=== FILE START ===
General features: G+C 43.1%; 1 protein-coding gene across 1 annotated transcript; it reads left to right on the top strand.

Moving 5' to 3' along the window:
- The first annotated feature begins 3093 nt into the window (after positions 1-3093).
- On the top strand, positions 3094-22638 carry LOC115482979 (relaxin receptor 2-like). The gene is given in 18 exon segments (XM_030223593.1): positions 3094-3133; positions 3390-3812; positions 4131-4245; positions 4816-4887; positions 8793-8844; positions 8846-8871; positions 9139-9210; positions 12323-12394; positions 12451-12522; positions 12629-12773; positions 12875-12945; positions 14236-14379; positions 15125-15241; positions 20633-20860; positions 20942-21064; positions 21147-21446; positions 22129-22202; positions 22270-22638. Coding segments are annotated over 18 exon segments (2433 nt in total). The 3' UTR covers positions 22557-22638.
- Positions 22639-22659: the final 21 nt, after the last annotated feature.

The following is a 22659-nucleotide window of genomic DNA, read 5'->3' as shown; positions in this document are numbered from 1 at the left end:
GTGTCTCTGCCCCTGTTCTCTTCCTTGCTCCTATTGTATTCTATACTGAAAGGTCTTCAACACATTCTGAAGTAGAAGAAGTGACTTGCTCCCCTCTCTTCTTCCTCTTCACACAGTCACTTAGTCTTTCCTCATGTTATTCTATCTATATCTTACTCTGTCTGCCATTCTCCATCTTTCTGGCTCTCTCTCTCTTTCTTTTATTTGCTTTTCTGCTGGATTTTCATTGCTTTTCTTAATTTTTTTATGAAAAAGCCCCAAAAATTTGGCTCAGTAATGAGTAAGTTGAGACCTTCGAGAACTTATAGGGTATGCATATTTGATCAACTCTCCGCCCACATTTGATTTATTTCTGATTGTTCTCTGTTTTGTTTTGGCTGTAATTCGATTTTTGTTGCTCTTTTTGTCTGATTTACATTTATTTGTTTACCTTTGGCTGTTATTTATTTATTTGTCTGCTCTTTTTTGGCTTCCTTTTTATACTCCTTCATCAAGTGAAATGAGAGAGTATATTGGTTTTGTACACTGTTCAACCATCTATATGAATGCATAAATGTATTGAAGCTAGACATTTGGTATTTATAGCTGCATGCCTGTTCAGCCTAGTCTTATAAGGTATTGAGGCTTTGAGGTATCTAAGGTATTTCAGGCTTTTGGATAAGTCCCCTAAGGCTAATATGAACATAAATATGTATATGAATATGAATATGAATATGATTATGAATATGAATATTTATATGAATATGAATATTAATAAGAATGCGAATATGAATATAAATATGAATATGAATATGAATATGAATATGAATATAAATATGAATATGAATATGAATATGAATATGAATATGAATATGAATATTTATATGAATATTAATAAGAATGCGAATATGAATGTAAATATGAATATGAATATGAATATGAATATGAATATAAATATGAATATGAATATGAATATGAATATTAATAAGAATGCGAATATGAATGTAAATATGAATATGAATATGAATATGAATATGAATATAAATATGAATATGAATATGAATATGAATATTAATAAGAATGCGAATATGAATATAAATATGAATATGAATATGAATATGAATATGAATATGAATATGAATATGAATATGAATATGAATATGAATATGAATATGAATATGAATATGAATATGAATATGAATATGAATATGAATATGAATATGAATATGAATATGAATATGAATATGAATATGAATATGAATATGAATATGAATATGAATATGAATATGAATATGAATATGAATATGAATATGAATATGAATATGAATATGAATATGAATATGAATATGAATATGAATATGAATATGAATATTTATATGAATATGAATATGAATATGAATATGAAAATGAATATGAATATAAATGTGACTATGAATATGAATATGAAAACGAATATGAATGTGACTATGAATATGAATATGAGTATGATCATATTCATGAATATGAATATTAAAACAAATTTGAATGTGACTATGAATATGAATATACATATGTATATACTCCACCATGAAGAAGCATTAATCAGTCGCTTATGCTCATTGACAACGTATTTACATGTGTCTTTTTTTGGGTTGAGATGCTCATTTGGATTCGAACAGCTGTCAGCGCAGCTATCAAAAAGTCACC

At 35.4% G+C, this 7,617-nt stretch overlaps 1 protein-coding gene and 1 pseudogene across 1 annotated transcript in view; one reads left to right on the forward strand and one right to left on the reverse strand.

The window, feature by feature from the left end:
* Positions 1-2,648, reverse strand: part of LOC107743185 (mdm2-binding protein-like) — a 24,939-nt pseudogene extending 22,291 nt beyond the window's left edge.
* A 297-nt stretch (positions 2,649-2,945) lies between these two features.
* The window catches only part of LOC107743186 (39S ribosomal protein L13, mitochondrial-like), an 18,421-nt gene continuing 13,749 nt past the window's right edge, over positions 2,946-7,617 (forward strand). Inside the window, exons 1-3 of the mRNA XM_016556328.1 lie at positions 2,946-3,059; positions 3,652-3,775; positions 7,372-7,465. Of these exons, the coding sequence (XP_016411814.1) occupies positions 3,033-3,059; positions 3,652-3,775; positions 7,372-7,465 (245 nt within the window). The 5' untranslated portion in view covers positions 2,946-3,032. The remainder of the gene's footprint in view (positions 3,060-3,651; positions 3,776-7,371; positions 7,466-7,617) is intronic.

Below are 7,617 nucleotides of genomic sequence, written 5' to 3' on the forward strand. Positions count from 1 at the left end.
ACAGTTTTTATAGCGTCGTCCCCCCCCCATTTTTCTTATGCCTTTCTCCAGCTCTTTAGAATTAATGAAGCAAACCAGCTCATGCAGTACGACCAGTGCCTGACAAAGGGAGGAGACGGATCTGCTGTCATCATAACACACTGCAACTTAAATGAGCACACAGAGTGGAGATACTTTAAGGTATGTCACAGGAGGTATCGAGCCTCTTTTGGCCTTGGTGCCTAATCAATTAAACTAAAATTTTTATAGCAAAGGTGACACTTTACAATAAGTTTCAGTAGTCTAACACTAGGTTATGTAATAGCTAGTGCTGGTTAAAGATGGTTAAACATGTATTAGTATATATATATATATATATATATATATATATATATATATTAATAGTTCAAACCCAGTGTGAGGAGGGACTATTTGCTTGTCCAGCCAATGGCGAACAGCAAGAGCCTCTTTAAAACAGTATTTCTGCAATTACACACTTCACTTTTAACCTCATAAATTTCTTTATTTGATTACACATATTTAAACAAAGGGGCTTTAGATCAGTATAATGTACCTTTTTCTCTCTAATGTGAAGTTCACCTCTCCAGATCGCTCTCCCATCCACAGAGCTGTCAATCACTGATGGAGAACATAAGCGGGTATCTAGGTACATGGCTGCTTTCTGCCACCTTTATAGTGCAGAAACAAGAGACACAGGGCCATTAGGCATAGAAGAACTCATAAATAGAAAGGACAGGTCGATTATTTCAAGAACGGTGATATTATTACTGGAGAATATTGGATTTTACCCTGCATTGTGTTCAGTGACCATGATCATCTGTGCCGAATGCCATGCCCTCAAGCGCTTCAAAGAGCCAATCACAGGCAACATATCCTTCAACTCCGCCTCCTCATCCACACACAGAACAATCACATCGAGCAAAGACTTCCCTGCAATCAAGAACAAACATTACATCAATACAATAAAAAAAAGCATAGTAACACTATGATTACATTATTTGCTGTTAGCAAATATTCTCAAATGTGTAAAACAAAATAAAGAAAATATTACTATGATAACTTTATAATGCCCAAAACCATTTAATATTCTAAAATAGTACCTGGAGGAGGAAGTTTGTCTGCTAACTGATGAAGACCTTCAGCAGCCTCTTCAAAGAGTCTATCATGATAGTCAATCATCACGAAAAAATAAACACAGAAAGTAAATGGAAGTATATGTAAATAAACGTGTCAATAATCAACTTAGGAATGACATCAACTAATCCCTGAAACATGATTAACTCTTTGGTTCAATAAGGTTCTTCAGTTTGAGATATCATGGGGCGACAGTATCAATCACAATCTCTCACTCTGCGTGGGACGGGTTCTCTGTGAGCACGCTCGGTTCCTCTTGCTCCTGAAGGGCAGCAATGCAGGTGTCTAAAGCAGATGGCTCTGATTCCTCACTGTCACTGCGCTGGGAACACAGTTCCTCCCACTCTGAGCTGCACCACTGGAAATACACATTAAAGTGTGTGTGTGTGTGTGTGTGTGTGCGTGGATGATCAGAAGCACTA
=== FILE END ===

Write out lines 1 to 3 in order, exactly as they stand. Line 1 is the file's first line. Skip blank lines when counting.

General features: G+C 43.1%; 1 protein-coding gene across 1 annotated transcript; it reads left to right on the top strand.

Moving 5' to 3' along the window:
- The first annotated feature begins 3093 nt into the window (after positions 1-3093).